Housing booms don't always lead to busts
Should you rent and wait to buy a house after prices fall? Don't
get your hopes up. If history is a reliable guide, home values in your target
neighborhood probably won't fall. But they might stagnate long enough for your
income to catch up to prices.
year the Federal Deposit Insurance Corp. prepared a research report titled, "U.S.
Home Prices: Does Bust Always Follow Boom?" The answer to the question
in the title is no. Sometimes a housing boom ends not with a decline in values,
but with prices leveling off or rising slowly.
FDIC analyzed home-value data from the Office of Federal Housing Enterprise Oversight,
or OFHEO. The regulatory agency tracks value changes in repeat sales or refinancings
of single-family properties secured by conforming mortgages.
The first thing that FDIC regulators had to do was define
boom and bust. The agency defined a boom as any market where values went
up 30 percent or more in three years, adjusting for inflation.
Sticky situation: Defining
Defining a bust presented a problem. If the agency defined a bust as a
30-percent decline in three years, it would have a lot of booms but only
five busts. "The reason this measure proves to be too stringent is
that home prices tend to adjust slowly (or be 'sticky
downward' in economists' terms) during a downturn," the report
says. So the agency defined a bust more loosely, as a price decline of
15 percent or more in five years, without adjusting for inflation.
- Boom: 30 percent rise in three years, adjusting
- Bust: 15 percent drop in five years, not adjusting for
Keeping in mind that the definition of a bust is looser, the FDIC identified 63
markets that had enjoyed housing booms from 1978 to 2003, and 21 markets that
had suffered busts.
That 3-to-1 margin might be misleading, because prices
in some markets might not have had time to decline 15 percent in five
years. If you disregard the last five years that the study encompassed,
and look at just 1978 to 1998, you end up with 54 housing booms in 46
metro areas, vs. 21 busts. (Eight areas had two booms: The California
metro areas of Los Angeles-Long Beach-Glendale, Oxnard-Thousand Oaks-Ventura,
Sacramento-Arden-Arcade-Roseville, San Diego-Carlsbad-San Marcos, San
Francisco-San Mateo-Redwood City, and San Jose-Sunnyvale-Santa Clara,
plus Seattle-Bellevue-Everett, Wash., and Honolulu.)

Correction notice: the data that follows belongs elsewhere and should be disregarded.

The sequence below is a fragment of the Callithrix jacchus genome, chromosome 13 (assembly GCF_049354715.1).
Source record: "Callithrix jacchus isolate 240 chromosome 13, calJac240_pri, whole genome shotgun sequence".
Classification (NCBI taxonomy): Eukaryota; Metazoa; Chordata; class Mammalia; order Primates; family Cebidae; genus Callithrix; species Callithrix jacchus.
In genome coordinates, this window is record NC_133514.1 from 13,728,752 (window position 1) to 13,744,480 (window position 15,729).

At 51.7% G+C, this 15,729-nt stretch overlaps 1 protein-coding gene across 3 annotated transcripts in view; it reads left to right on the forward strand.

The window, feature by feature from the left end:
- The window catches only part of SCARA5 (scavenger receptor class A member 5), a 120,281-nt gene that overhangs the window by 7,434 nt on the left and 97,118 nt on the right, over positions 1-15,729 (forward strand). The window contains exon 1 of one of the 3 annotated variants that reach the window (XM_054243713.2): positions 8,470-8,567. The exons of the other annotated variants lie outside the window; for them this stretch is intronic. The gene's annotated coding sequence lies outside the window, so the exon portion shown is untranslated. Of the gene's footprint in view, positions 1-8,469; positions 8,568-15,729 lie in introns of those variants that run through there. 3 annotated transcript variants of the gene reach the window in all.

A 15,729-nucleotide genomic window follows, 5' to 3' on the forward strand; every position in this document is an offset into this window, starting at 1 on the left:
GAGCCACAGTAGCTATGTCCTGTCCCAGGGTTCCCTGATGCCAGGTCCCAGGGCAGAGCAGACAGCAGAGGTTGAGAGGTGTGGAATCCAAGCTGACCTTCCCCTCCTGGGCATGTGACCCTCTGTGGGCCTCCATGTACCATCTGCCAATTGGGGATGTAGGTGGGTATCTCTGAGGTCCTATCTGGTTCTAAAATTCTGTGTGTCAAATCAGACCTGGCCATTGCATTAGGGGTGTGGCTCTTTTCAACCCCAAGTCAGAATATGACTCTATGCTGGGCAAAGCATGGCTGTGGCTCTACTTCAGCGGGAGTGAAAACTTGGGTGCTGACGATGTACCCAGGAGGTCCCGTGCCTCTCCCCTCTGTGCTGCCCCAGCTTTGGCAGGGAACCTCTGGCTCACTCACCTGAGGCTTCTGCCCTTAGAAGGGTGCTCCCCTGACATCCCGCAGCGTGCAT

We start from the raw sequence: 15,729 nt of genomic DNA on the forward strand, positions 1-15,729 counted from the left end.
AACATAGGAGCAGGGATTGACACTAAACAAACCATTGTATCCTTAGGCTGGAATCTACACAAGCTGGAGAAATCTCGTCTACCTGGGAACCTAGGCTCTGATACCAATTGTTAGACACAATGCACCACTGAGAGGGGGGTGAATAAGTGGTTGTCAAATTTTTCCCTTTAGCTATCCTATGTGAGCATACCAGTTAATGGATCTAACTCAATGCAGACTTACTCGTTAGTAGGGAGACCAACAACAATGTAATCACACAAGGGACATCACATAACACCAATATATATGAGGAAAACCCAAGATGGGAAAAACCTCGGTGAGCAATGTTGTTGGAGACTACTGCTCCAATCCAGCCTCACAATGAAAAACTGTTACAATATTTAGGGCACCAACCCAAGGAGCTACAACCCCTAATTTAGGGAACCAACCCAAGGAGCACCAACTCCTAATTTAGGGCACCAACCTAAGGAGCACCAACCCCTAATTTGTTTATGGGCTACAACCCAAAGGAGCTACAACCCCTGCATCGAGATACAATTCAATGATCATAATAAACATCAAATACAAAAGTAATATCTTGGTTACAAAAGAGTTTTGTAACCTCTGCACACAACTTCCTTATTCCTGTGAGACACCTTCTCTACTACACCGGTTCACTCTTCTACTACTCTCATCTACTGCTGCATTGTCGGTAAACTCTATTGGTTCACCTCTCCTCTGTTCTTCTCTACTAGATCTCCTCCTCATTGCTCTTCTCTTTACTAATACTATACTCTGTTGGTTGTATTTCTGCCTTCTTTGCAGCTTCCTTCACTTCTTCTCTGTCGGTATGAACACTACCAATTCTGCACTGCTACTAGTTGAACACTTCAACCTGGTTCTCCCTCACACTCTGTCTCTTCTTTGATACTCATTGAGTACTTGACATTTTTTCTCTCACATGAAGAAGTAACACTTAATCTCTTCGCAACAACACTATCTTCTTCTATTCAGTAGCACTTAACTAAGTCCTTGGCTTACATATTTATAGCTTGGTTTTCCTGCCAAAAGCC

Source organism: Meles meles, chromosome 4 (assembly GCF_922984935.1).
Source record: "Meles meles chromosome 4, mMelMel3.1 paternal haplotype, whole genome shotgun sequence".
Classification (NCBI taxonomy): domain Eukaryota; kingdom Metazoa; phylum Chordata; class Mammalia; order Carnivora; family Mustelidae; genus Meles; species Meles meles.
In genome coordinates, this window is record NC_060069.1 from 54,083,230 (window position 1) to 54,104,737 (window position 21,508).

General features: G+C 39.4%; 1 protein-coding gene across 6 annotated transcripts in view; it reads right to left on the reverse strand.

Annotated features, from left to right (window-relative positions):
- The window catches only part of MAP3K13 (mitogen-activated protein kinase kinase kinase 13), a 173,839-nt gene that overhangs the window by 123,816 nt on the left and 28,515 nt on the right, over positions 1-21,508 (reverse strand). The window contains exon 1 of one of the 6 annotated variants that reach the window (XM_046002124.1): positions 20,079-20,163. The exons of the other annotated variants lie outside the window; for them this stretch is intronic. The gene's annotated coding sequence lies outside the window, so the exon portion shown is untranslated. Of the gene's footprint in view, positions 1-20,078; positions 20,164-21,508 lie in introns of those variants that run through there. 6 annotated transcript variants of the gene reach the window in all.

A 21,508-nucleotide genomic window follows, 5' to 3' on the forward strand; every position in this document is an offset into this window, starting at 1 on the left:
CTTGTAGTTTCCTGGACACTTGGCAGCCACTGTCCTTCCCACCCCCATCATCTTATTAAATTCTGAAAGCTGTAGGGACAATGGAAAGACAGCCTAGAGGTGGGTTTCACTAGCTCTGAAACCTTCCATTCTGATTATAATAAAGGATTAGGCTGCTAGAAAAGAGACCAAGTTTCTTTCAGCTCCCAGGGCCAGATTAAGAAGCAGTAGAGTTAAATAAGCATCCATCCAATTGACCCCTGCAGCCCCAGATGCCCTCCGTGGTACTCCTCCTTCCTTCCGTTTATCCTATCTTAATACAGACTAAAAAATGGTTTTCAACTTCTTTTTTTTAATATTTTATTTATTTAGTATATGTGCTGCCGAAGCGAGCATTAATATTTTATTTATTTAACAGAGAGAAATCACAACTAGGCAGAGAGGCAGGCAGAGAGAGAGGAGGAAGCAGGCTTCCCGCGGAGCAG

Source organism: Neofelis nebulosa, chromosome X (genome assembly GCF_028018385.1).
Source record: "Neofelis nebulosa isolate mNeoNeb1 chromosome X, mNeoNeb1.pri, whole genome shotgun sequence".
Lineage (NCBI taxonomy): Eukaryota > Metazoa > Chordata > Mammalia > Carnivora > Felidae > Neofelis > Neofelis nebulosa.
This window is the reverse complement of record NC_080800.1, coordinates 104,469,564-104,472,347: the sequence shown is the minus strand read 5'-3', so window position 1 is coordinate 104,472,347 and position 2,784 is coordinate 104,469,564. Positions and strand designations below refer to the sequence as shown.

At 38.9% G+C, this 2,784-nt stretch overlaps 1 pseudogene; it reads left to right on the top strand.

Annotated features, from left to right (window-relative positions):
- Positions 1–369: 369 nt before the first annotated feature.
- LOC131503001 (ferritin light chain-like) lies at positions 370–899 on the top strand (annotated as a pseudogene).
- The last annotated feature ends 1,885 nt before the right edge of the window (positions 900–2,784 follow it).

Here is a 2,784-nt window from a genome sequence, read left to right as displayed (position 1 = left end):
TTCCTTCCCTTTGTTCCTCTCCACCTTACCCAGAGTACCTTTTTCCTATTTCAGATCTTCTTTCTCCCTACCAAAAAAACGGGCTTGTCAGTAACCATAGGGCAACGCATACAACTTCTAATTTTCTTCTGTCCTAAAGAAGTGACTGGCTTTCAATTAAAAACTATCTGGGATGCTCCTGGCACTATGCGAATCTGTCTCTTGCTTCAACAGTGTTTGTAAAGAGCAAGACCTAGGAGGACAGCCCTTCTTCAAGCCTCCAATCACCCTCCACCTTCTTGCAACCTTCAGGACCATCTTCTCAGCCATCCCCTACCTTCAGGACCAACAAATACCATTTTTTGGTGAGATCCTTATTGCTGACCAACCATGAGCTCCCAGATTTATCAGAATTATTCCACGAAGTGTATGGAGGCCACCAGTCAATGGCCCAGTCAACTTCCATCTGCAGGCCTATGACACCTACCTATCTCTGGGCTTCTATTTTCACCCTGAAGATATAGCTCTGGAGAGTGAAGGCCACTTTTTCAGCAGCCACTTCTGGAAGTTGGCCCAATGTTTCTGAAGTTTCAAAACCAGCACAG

"Only infrequently do home-price booms lead
to busts, at least by our criteria," write the study's authors, Cynthia
Angell and Norman Williams.
They sharpened their pencils a bit more. If a bust happens more than five years
after a boom, is it fair to say that the bust resulted from the boom? No, Angell
and Williams contend. Nine busts happened within five years of those 54 booms.
The other 12 happened long after booms.
is relatively rare for housing booms to result in a price bust, how do booms usually
end? Our look at history suggests that stagnation in home prices is often the
most likely outcome," they write. In a typical period of stagnation, values
rise about 2 percent a year for several years.
losses, not booms, cause busts
If booms don't typically cause busts, what does? Usually, severe local
recessions force people to move away to find work, and home prices crater
because there are many more empty houses than buyers. That happened in
oil-dependent cities from Alaska to Louisiana when petroleum prices crashed
in the 1980s. It happened later in California and New England, after the
Cold War ended, and the United States needed fewer war planes, ships and
Angell and Williams trace all but two of the housing
busts to falling oil prices and the end of the Cold War. The exceptions
were Peoria, Ill., and Honolulu. Peoria's home prices fell in the recession
of the early 1980s when demand for Caterpillar construction equipment
dried up. Honolulu's home values dropped when the tourism industry was
bitten twice in the 1990s, first by the California recession and then
by the Asian financial crisis.